what is chargeback

Payment disputes are an unavoidable byproduct of the digital economy. As seamless, card-not-present purchases replace in-person, manual transactions, the need to appropriately arbitrate conflicts between businesses and consumers is more crucial than ever. What are chargebacks, and what should retailers know to prevent and combat them as effectively as possible? We’ll look at how chargebacks function, where they come from, and how they’ve evolved over time in this post. We’ll also look at some of the ramifications of chargeback abuse.

What is a Chargeback?

A chargeback is a debit or credit card transaction that the cardholder’s bank reverses after the cardholder disputes a charge on their account. Payment disputes are another term for chargebacks.

The definition of the term chargeback is easy. The bank will charge back to the merchant the amount of the disputed transaction, returning the money to the cardholder without the business’s agreement.

When a cardholder rejects a charge, banks normally evaluate the transaction. If the basis for the dispute is valid, they credit the customer’s account provisionally while the chargeback claim is handled.

Credit card chargebacks were initially adopted under the 1974 Fair Credit Billing Act ( 161. Correction of billing errors), a Truth in Lending Act modification.
The Electronic Fund Transfer Act of 1978 later mandated debit card chargebacks. These legislation were meant to establish consumer protection measures.

Chargebacks were a direct response to massive fraud by fraudsters who could exploit and misuse stolen credit information with no recourse for the consumer.

The chargeback method allows consumers to receive reimbursements from their banks while also allowing banks (rather than cardholders and merchants) to make judgments about how to handle the matter. While the process was not then known as a chargeback, it would establish the cornerstone for the modern dispute system.

What is the Chargeback Process?

The chargeback procedure can be a lengthy multistep back-and-forth between numerous entities trying to figure out who should pay for the transaction. This is how the process usually goes:

#1. A transaction clears your balance.

You object to the charge because you suspect it is fraudulent, there is a billing problem, or the merchant has failed to respond to your complaint about the quality of a product or service. When you suspect a billing issue or fraudulent transaction, you have at least 60 days to file a dispute, and you have up to 120 days if you have a complaint about a product or service you received.

#2. You submit a chargeback claim to your credit card company.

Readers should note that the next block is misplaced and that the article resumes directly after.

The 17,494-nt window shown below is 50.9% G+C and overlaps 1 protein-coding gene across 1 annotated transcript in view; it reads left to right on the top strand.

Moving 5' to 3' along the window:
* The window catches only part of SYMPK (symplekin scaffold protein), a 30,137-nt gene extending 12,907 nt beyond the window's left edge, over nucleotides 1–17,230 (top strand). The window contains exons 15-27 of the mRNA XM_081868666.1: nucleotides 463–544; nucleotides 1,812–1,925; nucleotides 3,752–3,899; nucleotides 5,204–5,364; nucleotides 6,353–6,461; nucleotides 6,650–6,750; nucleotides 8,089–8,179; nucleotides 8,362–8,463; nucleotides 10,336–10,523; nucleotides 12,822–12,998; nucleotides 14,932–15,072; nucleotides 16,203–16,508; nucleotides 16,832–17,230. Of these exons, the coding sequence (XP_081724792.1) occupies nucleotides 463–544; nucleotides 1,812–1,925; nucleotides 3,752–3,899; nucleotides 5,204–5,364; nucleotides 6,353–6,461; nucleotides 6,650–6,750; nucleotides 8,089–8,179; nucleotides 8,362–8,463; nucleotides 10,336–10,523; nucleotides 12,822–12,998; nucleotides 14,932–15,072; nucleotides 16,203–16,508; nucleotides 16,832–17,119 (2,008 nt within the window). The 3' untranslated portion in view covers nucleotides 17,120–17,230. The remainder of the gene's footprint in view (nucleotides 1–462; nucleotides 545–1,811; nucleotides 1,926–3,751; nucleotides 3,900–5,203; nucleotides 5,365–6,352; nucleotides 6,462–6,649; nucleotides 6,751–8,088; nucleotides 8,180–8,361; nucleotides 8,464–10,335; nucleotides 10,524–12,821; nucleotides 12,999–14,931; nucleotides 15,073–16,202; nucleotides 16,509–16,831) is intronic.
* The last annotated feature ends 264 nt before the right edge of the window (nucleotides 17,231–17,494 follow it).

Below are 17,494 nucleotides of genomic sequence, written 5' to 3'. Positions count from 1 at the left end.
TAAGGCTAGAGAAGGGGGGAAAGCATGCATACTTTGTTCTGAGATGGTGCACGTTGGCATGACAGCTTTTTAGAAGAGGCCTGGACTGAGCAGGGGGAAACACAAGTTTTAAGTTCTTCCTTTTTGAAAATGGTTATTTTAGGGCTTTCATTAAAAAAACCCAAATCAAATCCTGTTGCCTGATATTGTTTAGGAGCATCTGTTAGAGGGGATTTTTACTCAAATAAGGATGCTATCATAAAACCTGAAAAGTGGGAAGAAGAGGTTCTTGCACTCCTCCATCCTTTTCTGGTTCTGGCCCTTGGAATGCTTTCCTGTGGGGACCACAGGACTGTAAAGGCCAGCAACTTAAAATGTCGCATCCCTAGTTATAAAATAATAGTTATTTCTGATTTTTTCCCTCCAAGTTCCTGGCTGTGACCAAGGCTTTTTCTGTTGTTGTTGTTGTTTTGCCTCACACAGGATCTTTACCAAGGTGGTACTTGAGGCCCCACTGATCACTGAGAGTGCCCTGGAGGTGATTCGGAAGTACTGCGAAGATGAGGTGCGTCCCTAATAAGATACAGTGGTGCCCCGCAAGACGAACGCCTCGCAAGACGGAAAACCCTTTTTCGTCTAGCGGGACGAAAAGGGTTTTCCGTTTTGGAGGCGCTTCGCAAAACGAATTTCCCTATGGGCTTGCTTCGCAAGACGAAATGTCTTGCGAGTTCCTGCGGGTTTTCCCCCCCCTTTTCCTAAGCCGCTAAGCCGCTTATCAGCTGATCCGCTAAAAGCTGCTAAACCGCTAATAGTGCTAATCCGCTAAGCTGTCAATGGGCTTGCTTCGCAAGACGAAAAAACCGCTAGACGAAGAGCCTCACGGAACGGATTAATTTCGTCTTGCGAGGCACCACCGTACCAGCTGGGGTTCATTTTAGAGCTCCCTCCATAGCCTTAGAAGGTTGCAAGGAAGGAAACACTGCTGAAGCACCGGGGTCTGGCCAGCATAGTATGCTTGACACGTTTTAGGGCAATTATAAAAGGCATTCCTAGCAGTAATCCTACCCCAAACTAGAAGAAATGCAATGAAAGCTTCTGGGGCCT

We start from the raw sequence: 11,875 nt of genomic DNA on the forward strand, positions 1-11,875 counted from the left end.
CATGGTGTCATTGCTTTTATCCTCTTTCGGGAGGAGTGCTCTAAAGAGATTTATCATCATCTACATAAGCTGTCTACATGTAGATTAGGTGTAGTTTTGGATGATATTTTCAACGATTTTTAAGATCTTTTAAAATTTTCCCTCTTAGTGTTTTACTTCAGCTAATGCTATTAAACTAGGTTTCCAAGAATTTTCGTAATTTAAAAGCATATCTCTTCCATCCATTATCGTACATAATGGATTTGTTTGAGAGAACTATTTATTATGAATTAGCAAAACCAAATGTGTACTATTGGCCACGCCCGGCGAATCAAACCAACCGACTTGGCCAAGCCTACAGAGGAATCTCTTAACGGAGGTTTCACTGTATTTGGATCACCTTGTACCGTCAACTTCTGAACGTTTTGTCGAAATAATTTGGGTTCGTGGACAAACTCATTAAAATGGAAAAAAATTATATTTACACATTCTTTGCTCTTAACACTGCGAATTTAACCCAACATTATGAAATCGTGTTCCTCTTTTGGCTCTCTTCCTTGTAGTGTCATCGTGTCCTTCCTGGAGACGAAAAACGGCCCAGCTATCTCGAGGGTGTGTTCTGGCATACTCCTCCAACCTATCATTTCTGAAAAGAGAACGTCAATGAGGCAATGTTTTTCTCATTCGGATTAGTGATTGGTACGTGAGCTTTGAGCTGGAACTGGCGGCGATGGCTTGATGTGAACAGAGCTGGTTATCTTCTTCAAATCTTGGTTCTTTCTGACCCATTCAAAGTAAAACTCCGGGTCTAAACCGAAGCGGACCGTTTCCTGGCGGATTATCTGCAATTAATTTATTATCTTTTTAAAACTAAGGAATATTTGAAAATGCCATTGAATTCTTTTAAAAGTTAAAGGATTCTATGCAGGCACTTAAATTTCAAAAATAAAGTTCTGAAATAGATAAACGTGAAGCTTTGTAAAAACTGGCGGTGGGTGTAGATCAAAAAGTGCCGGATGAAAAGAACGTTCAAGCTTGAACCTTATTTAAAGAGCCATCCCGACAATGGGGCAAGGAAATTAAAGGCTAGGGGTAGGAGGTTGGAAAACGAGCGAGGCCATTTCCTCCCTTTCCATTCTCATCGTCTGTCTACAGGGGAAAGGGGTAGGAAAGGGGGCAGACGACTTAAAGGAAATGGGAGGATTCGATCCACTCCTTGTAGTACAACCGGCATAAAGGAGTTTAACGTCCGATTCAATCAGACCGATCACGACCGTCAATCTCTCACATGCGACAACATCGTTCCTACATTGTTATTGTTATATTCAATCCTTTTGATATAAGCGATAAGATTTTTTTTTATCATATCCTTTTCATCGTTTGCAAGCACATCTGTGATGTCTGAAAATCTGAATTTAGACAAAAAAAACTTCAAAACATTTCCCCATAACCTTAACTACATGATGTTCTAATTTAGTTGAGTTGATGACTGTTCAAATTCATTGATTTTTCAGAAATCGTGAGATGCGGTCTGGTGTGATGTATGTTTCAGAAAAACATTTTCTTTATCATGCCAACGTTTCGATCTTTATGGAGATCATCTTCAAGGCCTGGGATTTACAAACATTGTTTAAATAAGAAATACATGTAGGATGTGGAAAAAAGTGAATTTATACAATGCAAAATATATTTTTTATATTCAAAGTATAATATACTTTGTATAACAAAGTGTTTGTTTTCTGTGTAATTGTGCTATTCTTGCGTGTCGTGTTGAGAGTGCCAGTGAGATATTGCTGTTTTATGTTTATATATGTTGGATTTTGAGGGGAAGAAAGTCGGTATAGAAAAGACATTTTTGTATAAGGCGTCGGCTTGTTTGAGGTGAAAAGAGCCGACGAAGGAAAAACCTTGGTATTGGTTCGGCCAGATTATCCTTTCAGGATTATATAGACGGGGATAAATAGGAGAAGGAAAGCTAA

You can usually dispute a transaction by calling, emailing, or filling out an online form with your card issuer. When filing a dispute, you may be required to give your card issuer supporting documentation such as copies of a receipt, invoice, contract, and any correspondence you had with the merchant.

#3. The chargeback procedure is initiated.

The card company may reverse the charge or hold you liable for the payment. Otherwise, the dispute resolution process will continue. While the investigation is ongoing, you may receive a temporary credit on your account. If the inquiry concludes that you are not responsible for the purchase, the credit will become permanent, and you will no longer be concerned about the transaction.

#4. The process may involve multiple parties.

In addition to the merchant and credit card issuer, the probe could include the following organizations:

  • The acquiring bank: a financial institution that permits merchants to accept cards, processes card transactions, and facilitates the transfer of funds from the cardholder’s account to the merchant’s account.
  • The payment network: Credit card payment networks are created and managed by companies such as Visa and Mastercard. They are also in charge of determining the chargeback rules for their respective networks.
  • You will be notified of the outcome: Your card company is required to finish its dispute inquiry within two billing cycles, which can take up to 90 days. At the end, you will either be deemed liable for the transaction or the amount will be permanently credited to your account.

According to Shopify, consumers have an 88% success rate with chargebacks. However, a chargeback is not always resolved in your favor. Merchants have the right to contest your claim, and you may still be required to pay for the transaction plus interest.
You should also not dispute a transaction simply because you do not want to pay; this is fraud. The merchant may file a civil case to recoup its damages, as well as a police report, which could result in criminal charges. You can check out this post on Chargebacks911.

Who Do You Ask for a Chargeback?

Chargebacks should be utilized sparingly and only when necessary. Consider using a chargeback in the following situations:

  • If you suspect fraud: If you think that someone is using your card or account number without your permission, contact your card issuer or bank to dispute the charge. You might want to take additional precautions to safeguard your finances, such as putting fraud alerts to your credit reports or enrolling in identity theft protection.
  • If you have a problem with a merchant: If you are having problems with an order, refund, product, or service, first contact the merchant directly. If the merchant refuses to assist you and does not adhere to its own return policy or quality guarantee, you can dispute the charge and request a chargeback.